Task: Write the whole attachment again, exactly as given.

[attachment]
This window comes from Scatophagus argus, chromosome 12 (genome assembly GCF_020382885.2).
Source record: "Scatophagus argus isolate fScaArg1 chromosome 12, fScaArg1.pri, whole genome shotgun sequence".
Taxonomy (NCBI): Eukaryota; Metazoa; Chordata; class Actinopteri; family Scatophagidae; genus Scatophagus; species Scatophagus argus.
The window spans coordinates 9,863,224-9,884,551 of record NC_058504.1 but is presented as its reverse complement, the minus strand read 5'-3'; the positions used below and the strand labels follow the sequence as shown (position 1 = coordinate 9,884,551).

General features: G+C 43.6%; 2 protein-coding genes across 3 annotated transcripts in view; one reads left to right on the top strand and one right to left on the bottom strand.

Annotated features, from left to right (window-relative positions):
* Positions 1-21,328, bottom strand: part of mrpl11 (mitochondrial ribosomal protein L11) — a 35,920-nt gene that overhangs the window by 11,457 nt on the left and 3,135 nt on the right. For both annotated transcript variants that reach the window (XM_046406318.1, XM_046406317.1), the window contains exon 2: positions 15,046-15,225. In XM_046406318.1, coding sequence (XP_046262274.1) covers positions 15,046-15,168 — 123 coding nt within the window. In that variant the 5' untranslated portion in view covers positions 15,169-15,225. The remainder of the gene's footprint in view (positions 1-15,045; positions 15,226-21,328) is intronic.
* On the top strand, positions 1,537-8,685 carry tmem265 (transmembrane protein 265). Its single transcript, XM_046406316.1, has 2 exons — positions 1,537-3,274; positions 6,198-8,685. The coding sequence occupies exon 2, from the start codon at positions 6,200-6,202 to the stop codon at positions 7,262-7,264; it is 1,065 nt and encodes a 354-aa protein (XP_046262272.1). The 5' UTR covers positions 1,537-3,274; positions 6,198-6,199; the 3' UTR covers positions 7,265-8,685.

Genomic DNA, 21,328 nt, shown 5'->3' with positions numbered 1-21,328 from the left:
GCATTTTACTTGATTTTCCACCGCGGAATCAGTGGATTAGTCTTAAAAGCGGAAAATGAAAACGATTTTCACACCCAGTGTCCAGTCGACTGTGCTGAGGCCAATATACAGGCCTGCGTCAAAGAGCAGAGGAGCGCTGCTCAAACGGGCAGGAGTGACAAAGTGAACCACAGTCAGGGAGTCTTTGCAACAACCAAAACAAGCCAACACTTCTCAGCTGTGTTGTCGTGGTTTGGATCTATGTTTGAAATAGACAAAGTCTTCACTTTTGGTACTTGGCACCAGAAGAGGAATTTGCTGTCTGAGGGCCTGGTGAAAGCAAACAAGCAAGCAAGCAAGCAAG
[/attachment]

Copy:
This window comes from Scatophagus argus, chromosome 12 (genome assembly GCF_020382885.2).
Source record: "Scatophagus argus isolate fScaArg1 chromosome 12, fScaArg1.pri, whole genome shotgun sequence".
Taxonomy (NCBI): Eukaryota; Metazoa; Chordata; class Actinopteri; family Scatophagidae; genus Scatophagus; species Scatophagus argus.
The window spans coordinates 9,863,224-9,884,551 of record NC_058504.1 but is presented as its reverse complement, the minus strand read 5'-3'; the positions used below and the strand labels follow the sequence as shown (position 1 = coordinate 9,884,551).

General features: G+C 43.6%; 2 protein-coding genes across 3 annotated transcripts in view; one reads left to right on the top strand and one right to left on the bottom strand.

Annotated features, from left to right (window-relative positions):
* Positions 1-21,328, bottom strand: part of mrpl11 (mitochondrial ribosomal protein L11) — a 35,920-nt gene that overhangs the window by 11,457 nt on the left and 3,135 nt on the right. For both annotated transcript variants that reach the window (XM_046406318.1, XM_046406317.1), the window contains exon 2: positions 15,046-15,225. In XM_046406318.1, coding sequence (XP_046262274.1) covers positions 15,046-15,168 — 123 coding nt within the window. In that variant the 5' untranslated portion in view covers positions 15,169-15,225. The remainder of the gene's footprint in view (positions 1-15,045; positions 15,226-21,328) is intronic.
* On the top strand, positions 1,537-8,685 carry tmem265 (transmembrane protein 265). Its single transcript, XM_046406316.1, has 2 exons — positions 1,537-3,274; positions 6,198-8,685. The coding sequence occupies exon 2, from the start codon at positions 6,200-6,202 to the stop codon at positions 7,262-7,264; it is 1,065 nt and encodes a 354-aa protein (XP_046262272.1). The 5' UTR covers positions 1,537-3,274; positions 6,198-6,199; the 3' UTR covers positions 7,265-8,685.

Genomic DNA, 21,328 nt, shown 5'->3' with positions numbered 1-21,328 from the left:
GCATTTTACTTGATTTTCCACCGCGGAATCAGTGGATTAGTCTTAAAAGCGGAAAATGAAAACGATTTTCACACCCAGTGTCCAGTCGACTGTGCTGAGGCCAATATACAGGCCTGCGTCAAAGAGCAGAGGAGCGCTGCTCAAACGGGCAGGAGTGACAAAGTGAACCACAGTCAGGGAGTCTTTGCAACAACCAAAACAAGCCAACACTTCTCAGCTGTGTTGTCGTGGTTTGGATCTATGTTTGAAATAGACAAAGTCTTCACTTTTGGTACTTGGCACCAGAAGAGGAATTTGCTGTCTGAGGGCCTGGTGAAAGCAAACAAGCAAGCAAGCAAGCAAG